Three Ways To Evoke Emotion In Your Stories
Every time I sit down to write I know I want my story to evoke emotion in the reader. Not just overall, but in every scene. I want them to read that book and be able to visualize everything that’s happening on the page, as if they are watching a great movie or TV show.
Whatever emotion I’m trying to achieve with each scene—excitement, sadness, shock or anger—can be achieved by improving certain aspects of your writing.
Here are three ways I ensure the stories I’m writing will make the reader experience emotion:
Show vs. Tell.
I’m sure most writers hear this one all the time. I can’t stress how important it is to show something and not just tell it. It took me a while to fully understand the art of showing versus telling. When I worked in film, this was especially important when a director was dealing with an actor. You wouldn’t merely tell an actor to act or be sad. You needed to give them something more specific to work with, because sadness comes in many forms, just like any emotion. It’s not one size fits all. So you might tell them to act like the family dog of twelve years just died, or they just broke up with a boyfriend or girlfriend. You get the picture.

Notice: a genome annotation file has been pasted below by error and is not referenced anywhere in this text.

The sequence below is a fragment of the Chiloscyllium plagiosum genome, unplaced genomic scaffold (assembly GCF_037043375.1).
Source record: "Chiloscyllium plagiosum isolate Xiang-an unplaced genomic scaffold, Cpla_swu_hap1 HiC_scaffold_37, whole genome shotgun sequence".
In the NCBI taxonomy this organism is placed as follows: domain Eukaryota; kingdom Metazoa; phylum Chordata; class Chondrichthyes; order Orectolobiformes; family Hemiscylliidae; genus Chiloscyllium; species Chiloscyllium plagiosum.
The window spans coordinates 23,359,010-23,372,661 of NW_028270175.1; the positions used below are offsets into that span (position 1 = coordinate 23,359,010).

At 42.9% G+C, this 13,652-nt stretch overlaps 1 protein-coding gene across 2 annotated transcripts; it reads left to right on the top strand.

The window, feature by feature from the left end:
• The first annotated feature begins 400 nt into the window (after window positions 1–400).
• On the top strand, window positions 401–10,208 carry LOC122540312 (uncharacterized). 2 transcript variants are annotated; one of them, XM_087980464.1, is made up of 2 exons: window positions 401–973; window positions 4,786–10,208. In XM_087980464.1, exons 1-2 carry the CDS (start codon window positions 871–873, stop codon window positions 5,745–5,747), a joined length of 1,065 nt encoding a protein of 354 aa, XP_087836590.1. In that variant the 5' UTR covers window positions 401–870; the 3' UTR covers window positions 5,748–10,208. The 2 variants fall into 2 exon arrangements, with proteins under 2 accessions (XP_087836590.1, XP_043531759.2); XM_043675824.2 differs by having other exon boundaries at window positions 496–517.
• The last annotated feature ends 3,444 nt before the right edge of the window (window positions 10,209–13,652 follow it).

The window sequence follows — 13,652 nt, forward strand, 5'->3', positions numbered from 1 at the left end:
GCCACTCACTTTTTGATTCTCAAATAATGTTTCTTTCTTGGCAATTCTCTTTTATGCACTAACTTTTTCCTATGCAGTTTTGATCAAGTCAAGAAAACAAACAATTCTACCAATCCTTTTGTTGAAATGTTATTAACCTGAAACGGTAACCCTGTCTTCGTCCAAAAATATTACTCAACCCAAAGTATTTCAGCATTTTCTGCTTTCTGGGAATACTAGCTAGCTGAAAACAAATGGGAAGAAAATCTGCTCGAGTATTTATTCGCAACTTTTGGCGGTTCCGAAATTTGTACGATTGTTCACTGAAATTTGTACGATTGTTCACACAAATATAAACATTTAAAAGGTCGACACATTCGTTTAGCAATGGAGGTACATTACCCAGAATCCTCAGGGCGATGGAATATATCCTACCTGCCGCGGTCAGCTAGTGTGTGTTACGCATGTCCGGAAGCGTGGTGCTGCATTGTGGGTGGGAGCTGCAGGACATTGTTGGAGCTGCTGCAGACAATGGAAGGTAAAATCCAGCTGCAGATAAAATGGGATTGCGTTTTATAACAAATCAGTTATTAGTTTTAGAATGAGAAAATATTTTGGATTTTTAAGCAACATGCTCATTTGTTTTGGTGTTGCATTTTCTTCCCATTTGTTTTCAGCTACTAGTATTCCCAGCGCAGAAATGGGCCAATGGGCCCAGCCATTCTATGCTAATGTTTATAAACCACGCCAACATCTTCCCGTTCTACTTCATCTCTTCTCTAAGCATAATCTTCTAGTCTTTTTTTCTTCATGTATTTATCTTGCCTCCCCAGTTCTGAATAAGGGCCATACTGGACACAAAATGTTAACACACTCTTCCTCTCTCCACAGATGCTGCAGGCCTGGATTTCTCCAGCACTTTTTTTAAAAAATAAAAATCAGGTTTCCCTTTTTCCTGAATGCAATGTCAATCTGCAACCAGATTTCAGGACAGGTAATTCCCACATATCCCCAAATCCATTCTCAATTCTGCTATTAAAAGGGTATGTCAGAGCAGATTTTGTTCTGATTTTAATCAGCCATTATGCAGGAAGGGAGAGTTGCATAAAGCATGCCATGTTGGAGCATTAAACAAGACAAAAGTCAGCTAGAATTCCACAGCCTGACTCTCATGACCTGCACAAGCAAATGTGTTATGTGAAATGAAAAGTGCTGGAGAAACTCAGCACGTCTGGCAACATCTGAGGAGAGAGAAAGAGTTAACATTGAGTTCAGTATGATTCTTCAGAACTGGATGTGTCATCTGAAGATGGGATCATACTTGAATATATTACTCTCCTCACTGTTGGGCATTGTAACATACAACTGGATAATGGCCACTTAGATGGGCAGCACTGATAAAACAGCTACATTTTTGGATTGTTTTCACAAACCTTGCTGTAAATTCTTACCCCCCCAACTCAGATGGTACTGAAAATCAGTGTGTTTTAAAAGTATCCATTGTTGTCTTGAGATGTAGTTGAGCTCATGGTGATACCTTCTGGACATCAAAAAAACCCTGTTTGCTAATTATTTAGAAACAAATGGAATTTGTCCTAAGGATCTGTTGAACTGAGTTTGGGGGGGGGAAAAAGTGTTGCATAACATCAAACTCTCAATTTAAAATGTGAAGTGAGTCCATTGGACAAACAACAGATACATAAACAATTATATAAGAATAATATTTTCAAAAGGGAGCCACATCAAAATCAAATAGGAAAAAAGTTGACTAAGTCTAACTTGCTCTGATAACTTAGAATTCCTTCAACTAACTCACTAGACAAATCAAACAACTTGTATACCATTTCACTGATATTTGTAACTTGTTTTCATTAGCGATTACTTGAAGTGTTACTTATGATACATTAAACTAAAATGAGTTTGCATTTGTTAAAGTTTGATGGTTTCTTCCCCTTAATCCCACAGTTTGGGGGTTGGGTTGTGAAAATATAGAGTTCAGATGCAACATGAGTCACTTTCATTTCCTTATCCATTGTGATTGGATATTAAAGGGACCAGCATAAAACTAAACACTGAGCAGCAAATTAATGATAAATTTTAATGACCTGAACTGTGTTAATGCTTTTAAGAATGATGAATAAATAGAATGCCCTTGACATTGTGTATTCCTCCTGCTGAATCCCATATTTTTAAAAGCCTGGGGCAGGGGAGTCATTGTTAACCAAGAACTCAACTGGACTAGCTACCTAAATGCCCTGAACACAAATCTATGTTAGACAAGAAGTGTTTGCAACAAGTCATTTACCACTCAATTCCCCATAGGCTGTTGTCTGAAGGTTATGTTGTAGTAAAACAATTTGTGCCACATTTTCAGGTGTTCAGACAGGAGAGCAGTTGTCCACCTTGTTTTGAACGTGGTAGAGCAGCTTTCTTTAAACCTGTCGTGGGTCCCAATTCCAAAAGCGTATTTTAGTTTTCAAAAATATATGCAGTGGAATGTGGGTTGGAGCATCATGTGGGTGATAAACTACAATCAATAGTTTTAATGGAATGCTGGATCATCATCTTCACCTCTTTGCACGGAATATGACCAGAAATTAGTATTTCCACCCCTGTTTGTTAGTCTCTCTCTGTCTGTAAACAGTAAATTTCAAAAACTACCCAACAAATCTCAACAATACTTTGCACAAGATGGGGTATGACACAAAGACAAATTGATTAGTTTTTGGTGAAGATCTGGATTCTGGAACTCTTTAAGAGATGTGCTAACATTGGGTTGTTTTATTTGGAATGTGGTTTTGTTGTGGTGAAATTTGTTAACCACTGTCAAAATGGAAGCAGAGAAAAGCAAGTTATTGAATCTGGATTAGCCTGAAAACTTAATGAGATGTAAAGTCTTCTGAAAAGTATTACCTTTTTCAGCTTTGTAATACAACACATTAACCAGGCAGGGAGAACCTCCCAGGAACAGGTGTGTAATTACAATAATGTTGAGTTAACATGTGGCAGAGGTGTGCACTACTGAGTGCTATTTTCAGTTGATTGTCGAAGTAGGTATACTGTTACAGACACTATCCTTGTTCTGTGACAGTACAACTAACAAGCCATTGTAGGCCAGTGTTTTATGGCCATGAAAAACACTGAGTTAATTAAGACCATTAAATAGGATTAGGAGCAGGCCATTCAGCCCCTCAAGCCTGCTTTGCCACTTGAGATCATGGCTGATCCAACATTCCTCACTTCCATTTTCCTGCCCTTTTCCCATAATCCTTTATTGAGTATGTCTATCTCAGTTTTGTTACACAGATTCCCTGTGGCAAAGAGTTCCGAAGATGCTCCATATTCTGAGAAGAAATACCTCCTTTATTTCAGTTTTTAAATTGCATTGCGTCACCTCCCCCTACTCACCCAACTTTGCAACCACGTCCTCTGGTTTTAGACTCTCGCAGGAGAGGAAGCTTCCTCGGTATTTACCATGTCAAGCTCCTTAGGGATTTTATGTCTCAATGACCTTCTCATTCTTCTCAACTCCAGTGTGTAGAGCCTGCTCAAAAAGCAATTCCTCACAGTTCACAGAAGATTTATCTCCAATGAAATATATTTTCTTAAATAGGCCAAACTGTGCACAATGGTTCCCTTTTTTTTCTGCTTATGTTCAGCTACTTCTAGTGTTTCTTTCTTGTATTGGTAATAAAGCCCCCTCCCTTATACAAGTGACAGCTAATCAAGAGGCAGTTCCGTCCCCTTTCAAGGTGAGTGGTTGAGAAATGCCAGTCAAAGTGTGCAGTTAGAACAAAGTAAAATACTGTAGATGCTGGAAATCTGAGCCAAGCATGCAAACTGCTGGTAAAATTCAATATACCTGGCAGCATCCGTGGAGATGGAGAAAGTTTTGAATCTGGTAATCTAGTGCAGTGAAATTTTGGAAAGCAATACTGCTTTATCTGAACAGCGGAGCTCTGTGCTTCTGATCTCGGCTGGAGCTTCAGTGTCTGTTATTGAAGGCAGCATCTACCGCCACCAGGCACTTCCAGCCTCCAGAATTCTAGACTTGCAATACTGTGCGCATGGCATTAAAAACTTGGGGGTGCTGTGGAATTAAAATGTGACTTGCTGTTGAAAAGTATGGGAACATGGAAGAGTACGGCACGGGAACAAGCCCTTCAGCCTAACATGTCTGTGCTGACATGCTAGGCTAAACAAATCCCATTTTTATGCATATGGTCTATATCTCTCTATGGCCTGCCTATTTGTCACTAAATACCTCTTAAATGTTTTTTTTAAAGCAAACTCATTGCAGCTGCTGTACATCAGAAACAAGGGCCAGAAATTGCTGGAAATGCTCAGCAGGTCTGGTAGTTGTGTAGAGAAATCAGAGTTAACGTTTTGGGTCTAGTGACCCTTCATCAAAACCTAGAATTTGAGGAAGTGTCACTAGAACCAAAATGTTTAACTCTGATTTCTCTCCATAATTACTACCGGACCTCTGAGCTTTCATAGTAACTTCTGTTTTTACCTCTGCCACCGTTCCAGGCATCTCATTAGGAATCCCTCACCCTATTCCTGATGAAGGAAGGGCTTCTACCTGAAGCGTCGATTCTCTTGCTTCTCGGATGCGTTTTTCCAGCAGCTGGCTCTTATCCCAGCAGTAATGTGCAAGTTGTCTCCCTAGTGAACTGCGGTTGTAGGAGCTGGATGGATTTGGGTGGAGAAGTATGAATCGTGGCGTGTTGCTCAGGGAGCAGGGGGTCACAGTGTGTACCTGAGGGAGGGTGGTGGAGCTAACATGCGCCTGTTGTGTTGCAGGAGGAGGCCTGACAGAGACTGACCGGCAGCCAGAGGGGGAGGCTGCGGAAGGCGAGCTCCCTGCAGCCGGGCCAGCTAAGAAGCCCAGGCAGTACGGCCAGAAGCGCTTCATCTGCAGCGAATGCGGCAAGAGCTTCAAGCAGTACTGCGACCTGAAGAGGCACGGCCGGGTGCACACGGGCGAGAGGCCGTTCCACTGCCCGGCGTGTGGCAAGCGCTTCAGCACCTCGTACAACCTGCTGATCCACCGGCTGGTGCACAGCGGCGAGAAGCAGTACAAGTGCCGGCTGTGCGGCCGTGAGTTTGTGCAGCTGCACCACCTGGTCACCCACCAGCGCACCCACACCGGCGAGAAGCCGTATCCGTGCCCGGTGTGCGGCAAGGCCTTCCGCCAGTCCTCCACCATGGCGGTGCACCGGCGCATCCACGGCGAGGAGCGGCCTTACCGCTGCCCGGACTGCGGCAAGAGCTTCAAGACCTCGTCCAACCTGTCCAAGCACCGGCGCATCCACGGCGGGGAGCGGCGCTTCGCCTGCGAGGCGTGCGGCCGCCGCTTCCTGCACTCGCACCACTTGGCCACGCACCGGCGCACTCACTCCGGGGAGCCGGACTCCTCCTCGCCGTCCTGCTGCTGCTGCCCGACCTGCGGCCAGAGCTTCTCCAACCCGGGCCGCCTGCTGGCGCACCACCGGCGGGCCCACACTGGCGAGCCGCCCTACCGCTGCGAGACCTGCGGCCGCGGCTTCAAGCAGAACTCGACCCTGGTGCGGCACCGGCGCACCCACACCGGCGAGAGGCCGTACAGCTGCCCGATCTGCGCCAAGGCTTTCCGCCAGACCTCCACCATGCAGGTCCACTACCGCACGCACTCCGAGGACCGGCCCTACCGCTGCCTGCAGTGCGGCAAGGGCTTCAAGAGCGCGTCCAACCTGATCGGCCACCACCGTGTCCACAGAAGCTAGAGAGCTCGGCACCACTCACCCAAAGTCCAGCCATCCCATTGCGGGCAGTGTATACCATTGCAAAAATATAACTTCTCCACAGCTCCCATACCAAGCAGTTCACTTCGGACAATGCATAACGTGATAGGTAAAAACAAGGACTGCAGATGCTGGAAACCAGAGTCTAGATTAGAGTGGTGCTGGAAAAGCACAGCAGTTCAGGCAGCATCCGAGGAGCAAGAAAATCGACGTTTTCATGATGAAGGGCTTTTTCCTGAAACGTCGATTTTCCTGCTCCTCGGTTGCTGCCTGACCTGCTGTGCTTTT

It’s the same in writing. It’s not enough to tell the reader that your character is sad or angry.
You must show them if you want the reader to feel deeply invested in your story. Here is an example of telling:
Mary couldn’t believe Scott was breaking up with her, here in the coffee shop. She was furious.
That’s rather boring and bland, and if you just left it at that, it doesn’t make for a scene where the reader is going to feel anything. Here’s an example of showing:
Mary was like a volcano waiting to erupt, as her gaze darted around the crowded coffee shop. Her nostrils flared while she endured the sting of unshed tears. Had anyone near them overheard Scott break up with her? The jerk chose a public place so she wouldn’t make a scene. She ground her teeth while furiously tapping her right foot. Shredded bits of napkin littered her lap. When he began his ‘It’s not you, it’s me’ speech, she’d grabbed one to keep her hands busy. If not, she would have slapped him for being a coward.
Not once did I have to tell you she was angry. Her reactions and actions showed her emotion. Showing versus telling help makes the character and their situation more relatable. At some point, we’ve all been broken up with. Seeing her reaction creates more depth to the story and now we don’t have to imagine what she’s doing, because you’ve told us exactly what she’s doing.
There is an exercise that I still practice today, that I find helpful in writing show vs. tell. Go sit in a coffee shop or the park and take a notepad, tablet or whatever you want to take notes on. Sit down and observe people. Study what they do when they are talking and interacting. What gestures, body movements or facial expressions are you seeing? Write them down.
Give Your Character Quirks, Flaws and Backstory. Make Them Human.